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Housing issues affect everyone in Connecticut, from those who are searching for a safe place to live, to those who may find it increasingly difficult to afford a place they already call home.WNPR is covering Connecticut's housing and homelessness issues in a series that examines how residents are handling the challenges they face. We look at the trends that matter most right now, and tell stories that help bring the issues to light.

Opinion: Homelessness Is Not A Crime

tents_293_manchester.jpg
Ryan Caron King
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NENC
Tents in the woods off of I-293 in Manchester, New Hampshire. In the last few years, towns around New England have passed and enforced laws meant to keep people who are homeless moving away from certain neighborhoods and businesses.

One cold night late in November, Hartford police officers Joe Walsh and K9 officer Alfredo Pizarro called in a 10-27, a community service call, from Bushnell Park.

Their K9 dog, Hundo, had sniffed out an 8-year old boy who was spending his second night sleeping outside with his mother, Haley Robbins, and her husband, Jonathan Nunez.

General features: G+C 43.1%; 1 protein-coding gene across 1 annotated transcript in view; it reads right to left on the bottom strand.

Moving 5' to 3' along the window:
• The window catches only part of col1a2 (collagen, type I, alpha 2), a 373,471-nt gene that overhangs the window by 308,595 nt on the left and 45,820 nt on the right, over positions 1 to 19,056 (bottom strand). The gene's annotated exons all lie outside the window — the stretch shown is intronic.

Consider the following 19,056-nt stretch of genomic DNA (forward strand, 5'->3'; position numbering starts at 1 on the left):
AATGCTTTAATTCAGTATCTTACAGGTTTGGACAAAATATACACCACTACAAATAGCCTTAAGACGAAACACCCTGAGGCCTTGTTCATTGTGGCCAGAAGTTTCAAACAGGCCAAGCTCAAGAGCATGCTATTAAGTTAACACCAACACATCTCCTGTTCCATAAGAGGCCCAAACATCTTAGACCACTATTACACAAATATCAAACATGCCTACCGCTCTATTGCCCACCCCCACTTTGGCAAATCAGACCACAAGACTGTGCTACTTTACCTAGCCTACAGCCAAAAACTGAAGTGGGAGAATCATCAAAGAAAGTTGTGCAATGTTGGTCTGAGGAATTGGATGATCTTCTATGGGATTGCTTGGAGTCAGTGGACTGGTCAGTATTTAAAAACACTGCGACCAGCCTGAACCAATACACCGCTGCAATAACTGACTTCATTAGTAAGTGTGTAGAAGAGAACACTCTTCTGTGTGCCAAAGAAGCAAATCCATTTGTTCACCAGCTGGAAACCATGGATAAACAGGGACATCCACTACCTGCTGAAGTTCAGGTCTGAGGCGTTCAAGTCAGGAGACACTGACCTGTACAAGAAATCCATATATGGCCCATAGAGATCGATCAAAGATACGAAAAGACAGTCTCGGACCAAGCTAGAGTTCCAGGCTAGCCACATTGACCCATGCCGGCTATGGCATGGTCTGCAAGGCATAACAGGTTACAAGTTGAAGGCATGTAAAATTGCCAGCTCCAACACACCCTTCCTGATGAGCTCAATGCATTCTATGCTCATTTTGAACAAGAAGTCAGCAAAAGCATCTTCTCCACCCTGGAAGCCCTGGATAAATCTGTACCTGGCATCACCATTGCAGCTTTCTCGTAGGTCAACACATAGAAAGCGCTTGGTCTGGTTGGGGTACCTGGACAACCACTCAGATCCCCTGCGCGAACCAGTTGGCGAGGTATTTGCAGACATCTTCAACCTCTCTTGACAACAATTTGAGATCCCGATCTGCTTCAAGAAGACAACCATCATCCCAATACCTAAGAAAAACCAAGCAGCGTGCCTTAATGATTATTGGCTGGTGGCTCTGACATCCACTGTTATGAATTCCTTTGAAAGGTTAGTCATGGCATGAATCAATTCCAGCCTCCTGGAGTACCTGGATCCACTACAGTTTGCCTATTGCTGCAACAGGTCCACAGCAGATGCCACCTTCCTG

Robbins, who asked that her son’s name not be used, was a security deposit shy of a city apartment. While she raised more money, she said she couldn’t find berth in a homeless shelter, and so she’d bedded her family in a corner of the park’s band shell, beneath what her son called the Princess Castle, the state’s ornate capitol that crowns a hill overlooking the park.

When the officers approached the family, the boy began crying. He feared being separated from his mother. Though it is not the policy of the state’s Department of Children and Families to remove a child from a family because of poverty, the boy feared he’d enter the state’s foster care system, and lose contact with his mother.

It’s not such a far-fetched idea. New England has always had laws that penalize extreme poverty, from complex colonial “warning out” rules that allowed town leaders to expel from villages people who were poor – supposedly so those people could return to their home towns for relief. There was no centralized welfare system. Relief was provided by local taxes. No town wanted to take on the undue burden of a neighboring town’s poor.

To read more from Susan Campbell on the criminalization of homelessness in New England visit the New England News Collaborative's website

Susan Campbell is a long-time journalist whose work has appeared in The Hartford Courant, Connecticut Magazine, CT Health Investigative Team, The New Haven Register, The Guardian, and other publications.
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